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March 16, 2020 10:59 am

Israel’s Economic Halt Will Cost at Least NIS 17 Billion

avatar by Omri Milman / CTech

The lobby of Tel Aviv’s stock exchange. Photo: Wikimedia Commons.

CTech – Attempts to evaluate the scope of the damage caused to the Israeli economy by the coronavirus (Covid-19) crisis are limited at best. While some damage can be estimated, such as the ramifications of businesses shutting down, there are questions that are much harder to answer. A leading economist, speaking with Calcalist on condition of anonymity, said that contrary to military events, where the current situation is clear but the ending is not, in the case of the pandemic, the ending is clear — the virus will be overcome at some point — but the current situation is not.

The Israeli Ministry of Finance has estimated that if the local economy grinds to a partial rather than complete halt for just a few weeks, the weekly losses will amount to NIS 1.5 billion (approximately $401 million). According to this scenario, a month of partial shutdowns will cost the economy almost NIS 7 billion (approximately $1.87 billion), or 0.5% of the gross domestic product (GDP). According to Bank Leumi’s chief economist Gil Bufman, the optimistic scenario, which posits a full return to normal by the second half of 2020, forecasts damages of 1.2% to the GDP, worth almost NIS 17 billion (approximately $4.55 billion).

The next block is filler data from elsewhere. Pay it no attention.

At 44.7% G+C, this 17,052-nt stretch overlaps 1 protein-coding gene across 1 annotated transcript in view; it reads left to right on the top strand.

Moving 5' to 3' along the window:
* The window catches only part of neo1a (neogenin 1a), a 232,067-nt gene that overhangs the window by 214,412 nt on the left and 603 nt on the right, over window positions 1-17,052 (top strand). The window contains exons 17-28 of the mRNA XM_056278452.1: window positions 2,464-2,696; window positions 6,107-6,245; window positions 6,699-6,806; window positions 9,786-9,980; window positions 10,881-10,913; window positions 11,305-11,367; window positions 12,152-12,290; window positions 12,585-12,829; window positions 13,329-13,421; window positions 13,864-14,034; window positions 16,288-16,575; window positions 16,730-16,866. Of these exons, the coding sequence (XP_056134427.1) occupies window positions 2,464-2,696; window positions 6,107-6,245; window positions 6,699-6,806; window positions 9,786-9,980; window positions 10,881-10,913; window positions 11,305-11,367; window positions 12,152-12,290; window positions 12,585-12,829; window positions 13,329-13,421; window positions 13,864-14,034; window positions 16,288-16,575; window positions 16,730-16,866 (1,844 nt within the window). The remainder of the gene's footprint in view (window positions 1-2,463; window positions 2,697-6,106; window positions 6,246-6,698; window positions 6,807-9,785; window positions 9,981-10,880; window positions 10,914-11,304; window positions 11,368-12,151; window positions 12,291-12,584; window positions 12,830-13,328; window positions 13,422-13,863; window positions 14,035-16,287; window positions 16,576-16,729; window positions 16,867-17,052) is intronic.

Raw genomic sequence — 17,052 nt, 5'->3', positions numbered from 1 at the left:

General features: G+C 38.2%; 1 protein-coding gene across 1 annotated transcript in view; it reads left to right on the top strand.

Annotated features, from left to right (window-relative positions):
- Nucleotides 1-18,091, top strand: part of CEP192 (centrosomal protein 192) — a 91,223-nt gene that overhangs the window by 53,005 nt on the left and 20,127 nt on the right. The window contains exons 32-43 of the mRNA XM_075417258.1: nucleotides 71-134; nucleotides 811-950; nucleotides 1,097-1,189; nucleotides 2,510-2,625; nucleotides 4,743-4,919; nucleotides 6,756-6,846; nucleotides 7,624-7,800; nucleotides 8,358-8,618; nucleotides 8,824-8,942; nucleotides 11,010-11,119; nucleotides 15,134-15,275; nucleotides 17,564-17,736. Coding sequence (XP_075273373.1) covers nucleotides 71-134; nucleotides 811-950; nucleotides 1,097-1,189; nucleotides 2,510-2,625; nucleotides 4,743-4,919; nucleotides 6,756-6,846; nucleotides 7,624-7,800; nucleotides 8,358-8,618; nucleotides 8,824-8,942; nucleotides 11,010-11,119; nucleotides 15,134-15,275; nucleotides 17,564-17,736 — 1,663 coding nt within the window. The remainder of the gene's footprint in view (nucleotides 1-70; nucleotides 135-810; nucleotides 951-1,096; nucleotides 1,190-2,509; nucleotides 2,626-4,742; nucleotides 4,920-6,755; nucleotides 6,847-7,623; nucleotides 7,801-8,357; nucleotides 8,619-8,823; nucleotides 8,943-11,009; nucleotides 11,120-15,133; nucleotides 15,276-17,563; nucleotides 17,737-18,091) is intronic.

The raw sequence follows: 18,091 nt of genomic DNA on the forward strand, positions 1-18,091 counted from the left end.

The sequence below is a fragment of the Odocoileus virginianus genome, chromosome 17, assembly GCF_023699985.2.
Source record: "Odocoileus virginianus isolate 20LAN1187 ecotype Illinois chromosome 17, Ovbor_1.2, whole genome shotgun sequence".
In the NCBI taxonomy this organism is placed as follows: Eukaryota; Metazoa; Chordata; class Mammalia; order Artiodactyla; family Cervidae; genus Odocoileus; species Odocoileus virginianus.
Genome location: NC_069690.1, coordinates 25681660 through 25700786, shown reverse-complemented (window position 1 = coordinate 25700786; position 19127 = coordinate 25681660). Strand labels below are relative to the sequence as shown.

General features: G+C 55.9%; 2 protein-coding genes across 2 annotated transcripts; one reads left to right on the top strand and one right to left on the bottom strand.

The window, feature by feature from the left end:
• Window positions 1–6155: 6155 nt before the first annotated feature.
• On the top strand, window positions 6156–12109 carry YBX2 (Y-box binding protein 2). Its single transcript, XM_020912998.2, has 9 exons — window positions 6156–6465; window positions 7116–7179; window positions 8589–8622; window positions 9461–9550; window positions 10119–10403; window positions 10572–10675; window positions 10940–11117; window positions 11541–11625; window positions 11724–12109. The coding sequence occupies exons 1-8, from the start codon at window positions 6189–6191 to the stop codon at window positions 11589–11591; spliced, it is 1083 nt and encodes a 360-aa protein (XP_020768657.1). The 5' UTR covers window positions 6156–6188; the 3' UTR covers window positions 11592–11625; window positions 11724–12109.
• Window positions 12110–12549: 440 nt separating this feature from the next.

The pessimist scenario, which follows the estimates made by the pharmaceutical companies, forecasts that normal life will resume only after a vaccine is developed, mid-2021. Accordingly, the damage to the Israeli economy will be much more severe: GDP growth will see a 2.5% loss, and recovery in 2021 will be partial. If the partial shutdown of the local industry lasts a year, damages will increase even more; while the finance ministry has no official numbers, some government estimates are talking of damages of over NIS 100 billion (approximately $26.75 billion), which will result in negative growth.

Other economists are comparing the current crisis to the 2014 Israel-Gaza conflict, which took longer to conclude than similar conflicts, and paralyzed a large part of Israel’s industry. Most of the damage then, as now, was indirect, and came up to 0.35% of the GDP, or approximately NIS 4 billion ($1.07 billion in current exchange rates). Based on this comparison, a cross-country partial shutdown will be at least double, reaching NIS 8 billion (approximately $2.14 billion). Economists estimate that no matter what, essential services, manufacturing lines, and food retailers will remain open.

Following the restrictions announced Wednesday and Thursday, the finance ministry previously estimated that the steps taken to date of shutting down the education system and nonessential businesses will cost Israel NIS 11 billion (approximately $2.94 billion), provided they are limited to six weeks.

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